You may have heard Grinnell College‘s enrollment patterns as an example of what’s wrong with American education and the nation’s future in the global market.
You heard wrong. Even if you heard it from Thomas Friedman.
“This is one of those things you can appreciate has gone viral, and we can’t stop,” said Cindy Deppe, director of media relations for the central Iowa college.
It started with a New York Times article last winter on American colleges’ efforts to recruit Chinese students, with Grinnell its focus. The article included the statement that “(a)t rural Grinnell, nearly one of every 10 applicants being considered for the class of 2015 is from China.”
Accurate, if a bit of a stretch for Deppe. She said there were 255 Chinese among the 2,969 applicants for the 2015 class – 8.6 percent.
But it’s from there that some commentators have made “Grinnell” synonymous with underachieving American youth who are all just a bunch of slackers, etc.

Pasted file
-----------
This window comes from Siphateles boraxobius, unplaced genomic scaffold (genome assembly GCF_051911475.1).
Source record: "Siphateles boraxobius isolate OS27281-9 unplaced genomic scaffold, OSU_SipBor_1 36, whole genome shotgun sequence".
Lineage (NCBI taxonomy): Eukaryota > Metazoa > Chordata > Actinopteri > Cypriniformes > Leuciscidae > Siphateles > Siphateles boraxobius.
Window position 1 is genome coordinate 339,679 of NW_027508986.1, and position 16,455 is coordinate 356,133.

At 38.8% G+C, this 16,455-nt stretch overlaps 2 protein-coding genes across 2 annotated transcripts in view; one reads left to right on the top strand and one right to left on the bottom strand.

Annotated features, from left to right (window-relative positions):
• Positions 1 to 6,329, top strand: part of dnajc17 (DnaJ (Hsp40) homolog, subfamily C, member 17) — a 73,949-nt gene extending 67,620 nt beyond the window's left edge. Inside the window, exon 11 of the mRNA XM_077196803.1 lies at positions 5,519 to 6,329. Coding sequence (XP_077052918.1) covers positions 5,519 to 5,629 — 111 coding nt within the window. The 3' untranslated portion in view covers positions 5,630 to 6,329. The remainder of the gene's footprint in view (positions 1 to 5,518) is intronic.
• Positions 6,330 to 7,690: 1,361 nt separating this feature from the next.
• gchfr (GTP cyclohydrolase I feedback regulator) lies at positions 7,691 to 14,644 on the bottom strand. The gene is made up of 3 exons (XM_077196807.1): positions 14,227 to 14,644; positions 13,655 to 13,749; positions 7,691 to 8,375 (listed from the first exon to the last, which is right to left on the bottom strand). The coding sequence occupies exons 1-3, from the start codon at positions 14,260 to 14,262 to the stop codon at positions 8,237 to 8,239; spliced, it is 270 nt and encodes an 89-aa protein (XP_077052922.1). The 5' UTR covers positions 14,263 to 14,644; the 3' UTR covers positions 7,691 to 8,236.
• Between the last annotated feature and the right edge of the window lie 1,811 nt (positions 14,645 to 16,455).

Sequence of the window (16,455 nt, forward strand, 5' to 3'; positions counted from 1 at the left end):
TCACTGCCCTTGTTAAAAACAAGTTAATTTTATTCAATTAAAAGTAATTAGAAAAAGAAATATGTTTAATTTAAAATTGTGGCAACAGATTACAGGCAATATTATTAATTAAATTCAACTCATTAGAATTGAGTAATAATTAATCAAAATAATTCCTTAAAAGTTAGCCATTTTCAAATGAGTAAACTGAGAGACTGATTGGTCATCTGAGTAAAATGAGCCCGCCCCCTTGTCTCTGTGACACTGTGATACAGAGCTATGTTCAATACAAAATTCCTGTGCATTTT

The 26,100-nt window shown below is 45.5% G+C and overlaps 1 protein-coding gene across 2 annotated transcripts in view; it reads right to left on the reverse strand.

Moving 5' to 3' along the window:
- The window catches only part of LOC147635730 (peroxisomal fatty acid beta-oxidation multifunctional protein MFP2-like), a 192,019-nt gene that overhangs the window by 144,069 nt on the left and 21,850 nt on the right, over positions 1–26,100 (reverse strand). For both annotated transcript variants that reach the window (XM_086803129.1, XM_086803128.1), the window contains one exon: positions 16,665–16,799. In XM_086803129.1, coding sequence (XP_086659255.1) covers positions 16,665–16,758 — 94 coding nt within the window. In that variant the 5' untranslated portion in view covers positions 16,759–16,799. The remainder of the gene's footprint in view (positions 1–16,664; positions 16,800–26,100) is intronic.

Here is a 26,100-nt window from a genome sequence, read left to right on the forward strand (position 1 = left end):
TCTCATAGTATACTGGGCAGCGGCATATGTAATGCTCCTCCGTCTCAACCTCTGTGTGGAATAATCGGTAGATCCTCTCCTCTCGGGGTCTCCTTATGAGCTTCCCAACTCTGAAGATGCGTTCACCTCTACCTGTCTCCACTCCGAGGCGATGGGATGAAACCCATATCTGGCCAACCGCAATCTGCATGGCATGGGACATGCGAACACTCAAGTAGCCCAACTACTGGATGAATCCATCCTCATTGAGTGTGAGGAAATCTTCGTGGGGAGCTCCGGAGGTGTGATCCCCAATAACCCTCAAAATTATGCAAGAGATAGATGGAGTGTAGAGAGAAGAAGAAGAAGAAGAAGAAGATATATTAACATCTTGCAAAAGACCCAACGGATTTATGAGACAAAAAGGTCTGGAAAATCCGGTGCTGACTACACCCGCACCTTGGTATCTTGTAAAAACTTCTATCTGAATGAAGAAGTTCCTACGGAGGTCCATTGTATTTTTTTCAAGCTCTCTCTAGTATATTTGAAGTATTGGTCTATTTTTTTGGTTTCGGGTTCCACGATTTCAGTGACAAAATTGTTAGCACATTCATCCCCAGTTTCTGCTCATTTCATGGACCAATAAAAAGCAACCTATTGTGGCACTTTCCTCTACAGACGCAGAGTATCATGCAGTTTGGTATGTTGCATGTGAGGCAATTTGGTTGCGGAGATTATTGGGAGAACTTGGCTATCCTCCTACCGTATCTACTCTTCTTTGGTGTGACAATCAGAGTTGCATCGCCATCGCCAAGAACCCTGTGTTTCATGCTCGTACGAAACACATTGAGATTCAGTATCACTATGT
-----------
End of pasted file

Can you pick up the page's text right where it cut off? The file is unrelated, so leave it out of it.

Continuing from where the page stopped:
“Now it has been repeated as 10 percent of the entire class” are Chinese, Deppe said. “Those are very different numbers.”
Among those repeating it is the Times’ op-ed columnist Friedman, Grinnell’s 2009 commencement speaker. According to Tom Junod at Esquire.com, at a recent Atlanta speech Friedman “elicted murmuring from the audience when he reported that 10 percent of the incoming freshman class at Grinnell College in Iowa were from mainland China — and then audible gasps when he doubled down and said that half of that ten percent got perfect 800s on their math SATs.”
Actually,11 of Grinnell’s 435 incoming freshmen are from China – 2.5 percent. Deppe said she didn’t have access to those students’ math SAT scores.
“This is out there now thanks to the New York Times article and it just keeps getting replicated,” said Deppe. “Even the U.S. Secretary of Education used it – when he was out here in July, he used it in his speech.”
Since the misinformation began circulating, Deppe has fielded inquiries from the Chronicle of Higher Education and a few other journalists whose research skills are more developed than those of Friedman or U.S. Secretary of Education Arne Duncan.
Still, the meme lives.
“It’s just been extrapolated all the way along, and it’s really hard to rein this in,” said Deppe.